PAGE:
The Food and Drug Administration has completed testing a system that relies on data mining technology to screen imported foods for contamination, and plans to deploy it for agencywide use, according to an annual report FDA released on Monday.
In its Food Protection Plan report, FDA said it successfully tested the Predictive Risk-based Evaluation for Dynamic Import Compliance Targeting system at five seaports in the Los Angeles area and has established a steering committee to deploy the system agencywide.
The value of U.S. food imports total about$70 billion a year, but FDA inspected only 1 percent of imported food from 2002 through 2007, according to a Government Accountability Office report released in September. An outbreak of Salmonella Saint Paul this summer caused grocery stores nationwide to remove tomatoes from shelves before FDA identified jalapeno and serrano peppers grown in Mexico as the source of the illness.
PREDICT can better detect possible problems in food shipments than existing FDA systems, GAO reported. The system can use up-to-date data from FDA laboratory tests and other information, such as weather events that could affect water quality, to identify imports that might require closer inspection, the audit agency added.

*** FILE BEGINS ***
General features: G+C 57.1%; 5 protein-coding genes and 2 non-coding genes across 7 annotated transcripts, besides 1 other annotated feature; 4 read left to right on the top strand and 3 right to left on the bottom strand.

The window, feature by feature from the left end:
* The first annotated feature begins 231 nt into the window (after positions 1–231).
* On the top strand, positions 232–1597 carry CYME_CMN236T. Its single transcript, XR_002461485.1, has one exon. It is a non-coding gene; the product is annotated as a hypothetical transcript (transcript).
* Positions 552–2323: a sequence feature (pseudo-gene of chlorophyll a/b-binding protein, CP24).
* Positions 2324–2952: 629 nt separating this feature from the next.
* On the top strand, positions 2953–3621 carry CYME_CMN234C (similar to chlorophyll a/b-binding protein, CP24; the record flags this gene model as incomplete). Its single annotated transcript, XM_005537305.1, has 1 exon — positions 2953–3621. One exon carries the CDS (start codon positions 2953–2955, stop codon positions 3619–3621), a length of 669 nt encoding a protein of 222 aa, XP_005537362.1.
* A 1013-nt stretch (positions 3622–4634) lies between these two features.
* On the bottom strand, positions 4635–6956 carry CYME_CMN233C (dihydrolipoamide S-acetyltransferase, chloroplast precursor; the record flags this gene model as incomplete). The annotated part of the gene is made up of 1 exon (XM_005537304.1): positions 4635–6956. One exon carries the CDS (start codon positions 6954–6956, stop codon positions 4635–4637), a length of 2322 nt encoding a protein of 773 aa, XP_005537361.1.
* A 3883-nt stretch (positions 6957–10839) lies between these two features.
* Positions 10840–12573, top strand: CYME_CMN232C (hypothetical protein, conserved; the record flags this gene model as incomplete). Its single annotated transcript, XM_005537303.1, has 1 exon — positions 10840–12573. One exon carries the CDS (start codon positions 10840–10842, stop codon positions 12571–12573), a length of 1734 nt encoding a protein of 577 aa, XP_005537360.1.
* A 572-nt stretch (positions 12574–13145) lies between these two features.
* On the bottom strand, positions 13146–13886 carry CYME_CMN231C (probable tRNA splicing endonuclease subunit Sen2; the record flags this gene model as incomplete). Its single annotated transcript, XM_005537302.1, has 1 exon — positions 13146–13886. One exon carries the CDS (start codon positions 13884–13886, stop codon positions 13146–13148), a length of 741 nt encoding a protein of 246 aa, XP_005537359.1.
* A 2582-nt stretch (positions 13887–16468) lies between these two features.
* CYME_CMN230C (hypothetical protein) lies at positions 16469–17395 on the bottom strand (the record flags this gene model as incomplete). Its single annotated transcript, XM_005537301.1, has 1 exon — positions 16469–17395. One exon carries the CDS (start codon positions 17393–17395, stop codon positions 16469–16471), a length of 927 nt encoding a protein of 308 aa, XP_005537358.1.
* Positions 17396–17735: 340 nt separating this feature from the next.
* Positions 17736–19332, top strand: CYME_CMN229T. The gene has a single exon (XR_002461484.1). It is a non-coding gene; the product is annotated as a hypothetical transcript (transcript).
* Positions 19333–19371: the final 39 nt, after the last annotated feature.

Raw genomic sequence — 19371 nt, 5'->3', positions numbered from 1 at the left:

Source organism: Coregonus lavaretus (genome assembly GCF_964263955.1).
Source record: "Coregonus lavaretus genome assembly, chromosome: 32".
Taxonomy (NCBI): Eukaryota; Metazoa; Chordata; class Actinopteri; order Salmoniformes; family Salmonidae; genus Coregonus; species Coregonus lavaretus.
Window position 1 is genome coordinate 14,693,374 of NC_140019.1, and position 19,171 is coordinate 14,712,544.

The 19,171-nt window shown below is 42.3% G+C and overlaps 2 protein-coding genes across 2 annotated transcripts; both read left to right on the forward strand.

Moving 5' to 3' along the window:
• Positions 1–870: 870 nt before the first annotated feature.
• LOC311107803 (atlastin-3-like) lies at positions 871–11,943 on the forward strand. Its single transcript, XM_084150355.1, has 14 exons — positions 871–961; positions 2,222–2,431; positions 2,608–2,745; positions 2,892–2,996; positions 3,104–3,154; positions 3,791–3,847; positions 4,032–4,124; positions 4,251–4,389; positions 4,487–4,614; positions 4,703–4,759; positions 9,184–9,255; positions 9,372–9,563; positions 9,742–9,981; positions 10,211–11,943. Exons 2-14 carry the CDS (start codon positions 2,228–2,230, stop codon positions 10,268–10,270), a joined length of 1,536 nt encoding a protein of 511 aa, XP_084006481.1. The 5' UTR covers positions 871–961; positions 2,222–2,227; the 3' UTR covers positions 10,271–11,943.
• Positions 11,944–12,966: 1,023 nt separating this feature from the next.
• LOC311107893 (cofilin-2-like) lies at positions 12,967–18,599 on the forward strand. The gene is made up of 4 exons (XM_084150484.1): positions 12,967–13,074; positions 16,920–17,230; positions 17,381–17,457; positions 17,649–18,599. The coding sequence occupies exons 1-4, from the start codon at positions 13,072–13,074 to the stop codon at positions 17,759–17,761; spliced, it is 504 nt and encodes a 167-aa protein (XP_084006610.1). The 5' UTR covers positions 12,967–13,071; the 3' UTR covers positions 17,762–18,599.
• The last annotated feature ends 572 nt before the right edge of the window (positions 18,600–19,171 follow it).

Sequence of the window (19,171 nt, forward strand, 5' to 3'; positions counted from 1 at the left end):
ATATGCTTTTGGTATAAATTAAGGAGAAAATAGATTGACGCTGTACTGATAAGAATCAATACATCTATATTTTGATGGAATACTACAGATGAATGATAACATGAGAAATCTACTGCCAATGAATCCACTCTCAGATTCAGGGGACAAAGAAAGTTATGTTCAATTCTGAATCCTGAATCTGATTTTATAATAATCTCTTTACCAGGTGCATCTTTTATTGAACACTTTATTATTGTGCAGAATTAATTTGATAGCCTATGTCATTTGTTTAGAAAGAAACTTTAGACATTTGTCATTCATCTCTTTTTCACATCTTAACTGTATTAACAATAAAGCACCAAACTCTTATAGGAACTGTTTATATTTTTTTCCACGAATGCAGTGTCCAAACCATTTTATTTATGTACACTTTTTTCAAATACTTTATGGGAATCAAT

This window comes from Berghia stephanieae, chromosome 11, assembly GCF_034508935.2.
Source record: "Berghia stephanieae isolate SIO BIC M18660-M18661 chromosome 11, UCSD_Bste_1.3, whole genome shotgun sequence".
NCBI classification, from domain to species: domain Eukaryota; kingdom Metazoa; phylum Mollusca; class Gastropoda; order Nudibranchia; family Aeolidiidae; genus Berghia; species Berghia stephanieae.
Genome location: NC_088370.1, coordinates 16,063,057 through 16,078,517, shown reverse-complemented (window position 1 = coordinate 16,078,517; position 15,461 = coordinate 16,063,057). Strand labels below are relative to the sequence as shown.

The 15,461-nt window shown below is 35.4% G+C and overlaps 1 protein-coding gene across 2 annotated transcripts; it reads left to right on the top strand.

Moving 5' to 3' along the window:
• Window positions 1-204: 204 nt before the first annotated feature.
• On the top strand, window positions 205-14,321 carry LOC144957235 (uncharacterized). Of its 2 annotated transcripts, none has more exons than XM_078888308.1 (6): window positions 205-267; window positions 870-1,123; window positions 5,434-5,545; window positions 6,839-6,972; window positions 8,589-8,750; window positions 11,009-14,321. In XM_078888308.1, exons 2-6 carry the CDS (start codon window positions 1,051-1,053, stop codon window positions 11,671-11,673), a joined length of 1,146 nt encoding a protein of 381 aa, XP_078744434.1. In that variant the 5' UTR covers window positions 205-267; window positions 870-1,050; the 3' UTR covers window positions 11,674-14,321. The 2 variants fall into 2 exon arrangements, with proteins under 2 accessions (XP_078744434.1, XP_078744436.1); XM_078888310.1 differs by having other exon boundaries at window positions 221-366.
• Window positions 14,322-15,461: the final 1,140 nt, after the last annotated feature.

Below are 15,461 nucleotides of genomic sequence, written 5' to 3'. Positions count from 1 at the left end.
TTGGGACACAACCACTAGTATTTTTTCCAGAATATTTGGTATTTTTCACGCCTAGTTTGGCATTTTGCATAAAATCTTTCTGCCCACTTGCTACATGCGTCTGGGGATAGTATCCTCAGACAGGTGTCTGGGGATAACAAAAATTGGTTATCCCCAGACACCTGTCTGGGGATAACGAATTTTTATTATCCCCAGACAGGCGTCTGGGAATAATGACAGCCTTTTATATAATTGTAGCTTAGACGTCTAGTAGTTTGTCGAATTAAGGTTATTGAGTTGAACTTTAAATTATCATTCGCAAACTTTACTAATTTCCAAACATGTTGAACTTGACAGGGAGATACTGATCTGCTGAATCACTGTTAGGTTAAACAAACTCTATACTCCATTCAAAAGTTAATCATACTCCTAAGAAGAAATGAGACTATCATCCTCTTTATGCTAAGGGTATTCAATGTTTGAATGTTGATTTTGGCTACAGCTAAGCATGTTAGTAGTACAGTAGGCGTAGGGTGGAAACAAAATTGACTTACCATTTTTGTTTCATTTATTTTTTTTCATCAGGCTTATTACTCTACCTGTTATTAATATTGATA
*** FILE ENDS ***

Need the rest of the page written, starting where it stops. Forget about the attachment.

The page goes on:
The system also uses the agency's data from tests on imported fresh produce, information that current FDA electronic screening do not use, GAO said. FDA officials plan to test PREDICT further at an unidentified border crossing by March 2009.
New Mexico State University developed the system, and FDA said it plans to run a procurement this winter to build the production version of PREDICT. The contract is expected to have a value of more than $10 million, according to a post on a procurement Web site maintained by the Health and Human Services Department.
An FDA spokeswoman did not return calls requesting more information on the system. A spokesman at New Mexico State University said he could not provide details on PREDICT by deadline.